The Strong Start for Mothers and Newborns initiative began in 2013 and concluded last year. The initiative included 211 provider sites across 32 states, the District of Columbia and Puerto Rico. Participants included hospital and health systems, health plans and community health centers.
Under the effort, clinicians shifted their prenatal care focus away from strategies that focus on cost control and that were overly interventionist. These practices can include inducing labor or performing C-section deliveries without medical indication.
Instead they focused on educating patients on nutrition, exercise, childbirth preparation, breastfeeding and family planning.
The cost of delivery for women who enrolled in Strong Start equaled $6,527 on average, which is $1,759 less than what was spent on women not in the program, according to a report issued Friday.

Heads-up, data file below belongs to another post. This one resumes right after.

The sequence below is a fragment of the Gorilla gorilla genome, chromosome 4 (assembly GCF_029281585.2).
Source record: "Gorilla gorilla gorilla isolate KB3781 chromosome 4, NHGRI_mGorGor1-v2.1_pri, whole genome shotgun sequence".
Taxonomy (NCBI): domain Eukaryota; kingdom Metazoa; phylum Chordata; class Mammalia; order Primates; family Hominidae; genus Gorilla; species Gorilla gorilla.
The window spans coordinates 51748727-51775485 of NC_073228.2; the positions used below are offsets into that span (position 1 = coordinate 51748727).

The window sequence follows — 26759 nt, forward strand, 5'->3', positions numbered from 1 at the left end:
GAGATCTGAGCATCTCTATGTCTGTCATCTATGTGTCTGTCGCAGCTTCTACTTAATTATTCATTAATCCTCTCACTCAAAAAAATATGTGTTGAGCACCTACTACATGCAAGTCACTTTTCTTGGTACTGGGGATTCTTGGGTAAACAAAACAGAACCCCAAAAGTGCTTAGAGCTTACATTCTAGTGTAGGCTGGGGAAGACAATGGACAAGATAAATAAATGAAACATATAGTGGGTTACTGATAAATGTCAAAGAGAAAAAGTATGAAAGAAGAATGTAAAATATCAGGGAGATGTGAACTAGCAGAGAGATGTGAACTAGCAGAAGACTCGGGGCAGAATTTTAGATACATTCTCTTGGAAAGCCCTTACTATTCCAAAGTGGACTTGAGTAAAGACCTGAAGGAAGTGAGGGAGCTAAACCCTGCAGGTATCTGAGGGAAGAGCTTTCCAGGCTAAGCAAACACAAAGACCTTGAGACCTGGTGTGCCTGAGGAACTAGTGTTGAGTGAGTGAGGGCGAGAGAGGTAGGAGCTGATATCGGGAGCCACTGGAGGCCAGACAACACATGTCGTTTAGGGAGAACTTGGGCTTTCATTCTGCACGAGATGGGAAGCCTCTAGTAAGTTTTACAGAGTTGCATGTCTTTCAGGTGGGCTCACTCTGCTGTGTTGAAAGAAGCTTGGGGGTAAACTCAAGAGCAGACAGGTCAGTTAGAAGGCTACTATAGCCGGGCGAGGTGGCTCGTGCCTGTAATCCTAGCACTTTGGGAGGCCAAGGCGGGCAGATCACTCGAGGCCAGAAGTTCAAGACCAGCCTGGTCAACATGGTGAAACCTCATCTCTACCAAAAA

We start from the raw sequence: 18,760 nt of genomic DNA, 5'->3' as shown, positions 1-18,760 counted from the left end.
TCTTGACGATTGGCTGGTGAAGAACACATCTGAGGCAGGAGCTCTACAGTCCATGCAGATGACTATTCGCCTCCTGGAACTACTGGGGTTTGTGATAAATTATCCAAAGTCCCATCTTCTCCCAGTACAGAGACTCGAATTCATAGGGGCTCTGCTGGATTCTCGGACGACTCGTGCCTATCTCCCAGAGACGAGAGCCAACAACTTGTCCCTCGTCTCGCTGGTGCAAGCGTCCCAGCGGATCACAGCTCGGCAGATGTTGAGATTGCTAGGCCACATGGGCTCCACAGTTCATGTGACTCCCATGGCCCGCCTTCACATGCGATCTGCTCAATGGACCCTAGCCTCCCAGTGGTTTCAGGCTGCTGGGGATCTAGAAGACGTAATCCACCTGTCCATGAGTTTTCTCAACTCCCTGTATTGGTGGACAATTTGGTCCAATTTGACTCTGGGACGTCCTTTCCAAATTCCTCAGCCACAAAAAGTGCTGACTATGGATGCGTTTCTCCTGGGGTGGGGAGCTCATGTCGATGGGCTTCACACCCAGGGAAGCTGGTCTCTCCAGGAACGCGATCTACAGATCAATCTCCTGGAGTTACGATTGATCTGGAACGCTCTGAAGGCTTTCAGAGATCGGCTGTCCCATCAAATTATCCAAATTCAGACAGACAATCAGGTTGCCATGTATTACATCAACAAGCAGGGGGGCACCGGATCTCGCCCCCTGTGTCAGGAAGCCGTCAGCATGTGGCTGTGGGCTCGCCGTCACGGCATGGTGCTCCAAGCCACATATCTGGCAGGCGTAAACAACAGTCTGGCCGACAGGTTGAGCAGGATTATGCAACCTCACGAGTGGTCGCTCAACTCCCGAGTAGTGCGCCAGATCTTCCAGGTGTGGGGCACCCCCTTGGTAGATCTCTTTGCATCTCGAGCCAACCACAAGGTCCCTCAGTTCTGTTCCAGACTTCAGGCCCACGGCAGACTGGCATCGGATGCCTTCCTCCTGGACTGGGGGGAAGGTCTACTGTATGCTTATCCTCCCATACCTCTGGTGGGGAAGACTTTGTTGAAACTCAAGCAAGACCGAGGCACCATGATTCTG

Spending from delivery until the infant’s first birthday was only $10,562 for women who enrolled in Strong Start, compared with $12,572 for women and infants in the comparison group.
“For Medicaid, the clear takeaway is that if more pregnant beneficiaries (were under this program) for their maternity care, on average they would likely experience significantly better birth outcomes and, as a result, the program could save money,” the report said.
On average, Medicaid pays for just over 43% of all births, according to federal data. The rate is as high as 60% in states like Arkansas, Louisiana and Mississippi.
From 2000 to 2014, the rate of maternal mortality, defined as the death of a woman while pregnant or during the one-year period following the date of the end of pregnancy, increased by 26% in the U.S., according to federal data.